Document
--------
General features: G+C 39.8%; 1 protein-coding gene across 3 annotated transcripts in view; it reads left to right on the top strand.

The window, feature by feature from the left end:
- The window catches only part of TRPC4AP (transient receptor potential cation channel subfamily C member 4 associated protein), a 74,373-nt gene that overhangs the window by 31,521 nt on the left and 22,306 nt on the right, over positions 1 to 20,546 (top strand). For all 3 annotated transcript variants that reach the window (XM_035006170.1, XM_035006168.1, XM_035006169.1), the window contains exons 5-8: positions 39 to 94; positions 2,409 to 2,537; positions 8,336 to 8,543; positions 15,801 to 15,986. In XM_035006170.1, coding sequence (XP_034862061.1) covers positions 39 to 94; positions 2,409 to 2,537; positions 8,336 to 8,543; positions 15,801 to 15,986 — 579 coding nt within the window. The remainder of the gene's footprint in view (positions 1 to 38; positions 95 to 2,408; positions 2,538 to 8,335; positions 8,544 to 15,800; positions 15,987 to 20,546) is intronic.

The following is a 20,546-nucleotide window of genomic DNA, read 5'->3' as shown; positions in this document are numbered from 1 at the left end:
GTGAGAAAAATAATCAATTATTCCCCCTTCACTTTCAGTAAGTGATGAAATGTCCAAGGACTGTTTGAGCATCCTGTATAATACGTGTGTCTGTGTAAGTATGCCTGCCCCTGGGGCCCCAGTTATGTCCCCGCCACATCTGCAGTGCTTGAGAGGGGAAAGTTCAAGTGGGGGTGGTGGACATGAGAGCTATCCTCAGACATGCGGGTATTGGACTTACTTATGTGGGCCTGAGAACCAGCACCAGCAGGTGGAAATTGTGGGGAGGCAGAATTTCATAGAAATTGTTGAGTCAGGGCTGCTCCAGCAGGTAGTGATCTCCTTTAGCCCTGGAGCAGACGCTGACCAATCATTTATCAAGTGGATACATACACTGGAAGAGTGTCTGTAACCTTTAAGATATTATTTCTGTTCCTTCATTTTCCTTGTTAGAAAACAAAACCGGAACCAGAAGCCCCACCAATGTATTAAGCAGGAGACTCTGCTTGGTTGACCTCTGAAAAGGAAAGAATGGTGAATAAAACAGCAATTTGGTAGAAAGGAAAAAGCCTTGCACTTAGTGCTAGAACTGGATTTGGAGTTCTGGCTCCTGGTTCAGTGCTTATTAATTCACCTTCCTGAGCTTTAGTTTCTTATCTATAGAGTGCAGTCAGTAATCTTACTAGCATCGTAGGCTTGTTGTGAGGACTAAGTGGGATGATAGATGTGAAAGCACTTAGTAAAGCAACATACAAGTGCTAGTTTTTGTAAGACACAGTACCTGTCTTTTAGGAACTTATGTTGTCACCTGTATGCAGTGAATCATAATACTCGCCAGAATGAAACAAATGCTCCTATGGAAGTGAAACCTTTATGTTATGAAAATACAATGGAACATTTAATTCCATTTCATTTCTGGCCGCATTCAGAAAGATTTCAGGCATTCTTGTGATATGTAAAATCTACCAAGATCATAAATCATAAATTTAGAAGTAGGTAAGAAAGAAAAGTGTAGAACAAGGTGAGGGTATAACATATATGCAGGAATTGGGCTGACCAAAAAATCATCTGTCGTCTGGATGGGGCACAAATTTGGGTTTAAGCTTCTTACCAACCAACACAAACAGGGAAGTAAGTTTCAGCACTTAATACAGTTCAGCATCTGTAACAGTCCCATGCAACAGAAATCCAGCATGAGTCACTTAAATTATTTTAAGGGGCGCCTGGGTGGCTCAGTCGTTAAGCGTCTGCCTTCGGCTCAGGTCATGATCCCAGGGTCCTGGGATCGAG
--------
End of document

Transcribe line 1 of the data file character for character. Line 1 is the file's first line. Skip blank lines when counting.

General features: G+C 39.8%; 1 protein-coding gene across 3 annotated transcripts in view; it reads left to right on the top strand.